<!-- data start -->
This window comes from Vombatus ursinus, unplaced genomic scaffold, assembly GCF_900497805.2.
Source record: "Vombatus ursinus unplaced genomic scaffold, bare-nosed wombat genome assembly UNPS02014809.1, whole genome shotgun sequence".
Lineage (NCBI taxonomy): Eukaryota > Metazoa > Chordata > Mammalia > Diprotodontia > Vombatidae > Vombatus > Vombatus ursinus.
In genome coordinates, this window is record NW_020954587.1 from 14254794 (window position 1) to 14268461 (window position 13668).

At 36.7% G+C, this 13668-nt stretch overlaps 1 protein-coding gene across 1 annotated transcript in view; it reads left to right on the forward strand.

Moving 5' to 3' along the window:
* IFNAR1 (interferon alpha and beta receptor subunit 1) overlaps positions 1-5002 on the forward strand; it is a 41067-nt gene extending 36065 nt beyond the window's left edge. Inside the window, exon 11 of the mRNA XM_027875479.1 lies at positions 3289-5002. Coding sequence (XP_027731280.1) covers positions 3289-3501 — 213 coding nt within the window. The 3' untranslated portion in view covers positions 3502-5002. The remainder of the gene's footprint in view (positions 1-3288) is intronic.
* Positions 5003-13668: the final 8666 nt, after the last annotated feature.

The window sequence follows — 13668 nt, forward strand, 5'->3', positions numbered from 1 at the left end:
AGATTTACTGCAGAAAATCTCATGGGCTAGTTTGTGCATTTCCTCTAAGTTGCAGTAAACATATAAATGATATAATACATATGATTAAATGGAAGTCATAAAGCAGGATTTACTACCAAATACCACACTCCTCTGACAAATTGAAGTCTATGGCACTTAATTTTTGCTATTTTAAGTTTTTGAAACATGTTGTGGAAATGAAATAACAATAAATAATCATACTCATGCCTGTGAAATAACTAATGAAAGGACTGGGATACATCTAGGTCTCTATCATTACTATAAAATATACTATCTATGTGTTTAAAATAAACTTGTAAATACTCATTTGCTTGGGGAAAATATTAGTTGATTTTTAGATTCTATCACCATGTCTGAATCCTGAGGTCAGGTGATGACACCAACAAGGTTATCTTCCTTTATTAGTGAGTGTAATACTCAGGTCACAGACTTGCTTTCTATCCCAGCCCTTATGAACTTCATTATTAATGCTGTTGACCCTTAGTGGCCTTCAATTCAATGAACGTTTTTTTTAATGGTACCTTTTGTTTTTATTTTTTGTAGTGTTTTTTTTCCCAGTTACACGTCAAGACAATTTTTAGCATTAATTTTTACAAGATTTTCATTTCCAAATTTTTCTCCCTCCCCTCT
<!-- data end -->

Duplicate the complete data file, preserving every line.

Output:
This window comes from Vombatus ursinus, unplaced genomic scaffold, assembly GCF_900497805.2.
Source record: "Vombatus ursinus unplaced genomic scaffold, bare-nosed wombat genome assembly UNPS02014809.1, whole genome shotgun sequence".
Lineage (NCBI taxonomy): Eukaryota > Metazoa > Chordata > Mammalia > Diprotodontia > Vombatidae > Vombatus > Vombatus ursinus.
In genome coordinates, this window is record NW_020954587.1 from 14254794 (window position 1) to 14268461 (window position 13668).

At 36.7% G+C, this 13668-nt stretch overlaps 1 protein-coding gene across 1 annotated transcript in view; it reads left to right on the forward strand.

Moving 5' to 3' along the window:
* IFNAR1 (interferon alpha and beta receptor subunit 1) overlaps positions 1-5002 on the forward strand; it is a 41067-nt gene extending 36065 nt beyond the window's left edge. Inside the window, exon 11 of the mRNA XM_027875479.1 lies at positions 3289-5002. Coding sequence (XP_027731280.1) covers positions 3289-3501 — 213 coding nt within the window. The 3' untranslated portion in view covers positions 3502-5002. The remainder of the gene's footprint in view (positions 1-3288) is intronic.
* Positions 5003-13668: the final 8666 nt, after the last annotated feature.

The window sequence follows — 13668 nt, forward strand, 5'->3', positions numbered from 1 at the left end:
AGATTTACTGCAGAAAATCTCATGGGCTAGTTTGTGCATTTCCTCTAAGTTGCAGTAAACATATAAATGATATAATACATATGATTAAATGGAAGTCATAAAGCAGGATTTACTACCAAATACCACACTCCTCTGACAAATTGAAGTCTATGGCACTTAATTTTTGCTATTTTAAGTTTTTGAAACATGTTGTGGAAATGAAATAACAATAAATAATCATACTCATGCCTGTGAAATAACTAATGAAAGGACTGGGATACATCTAGGTCTCTATCATTACTATAAAATATACTATCTATGTGTTTAAAATAAACTTGTAAATACTCATTTGCTTGGGGAAAATATTAGTTGATTTTTAGATTCTATCACCATGTCTGAATCCTGAGGTCAGGTGATGACACCAACAAGGTTATCTTCCTTTATTAGTGAGTGTAATACTCAGGTCACAGACTTGCTTTCTATCCCAGCCCTTATGAACTTCATTATTAATGCTGTTGACCCTTAGTGGCCTTCAATTCAATGAACGTTTTTTTTAATGGTACCTTTTGTTTTTATTTTTTGTAGTGTTTTTTTTCCCAGTTACACGTCAAGACAATTTTTAGCATTAATTTTTACAAGATTTTCATTTCCAAATTTTTCTCCCTCCCCTCT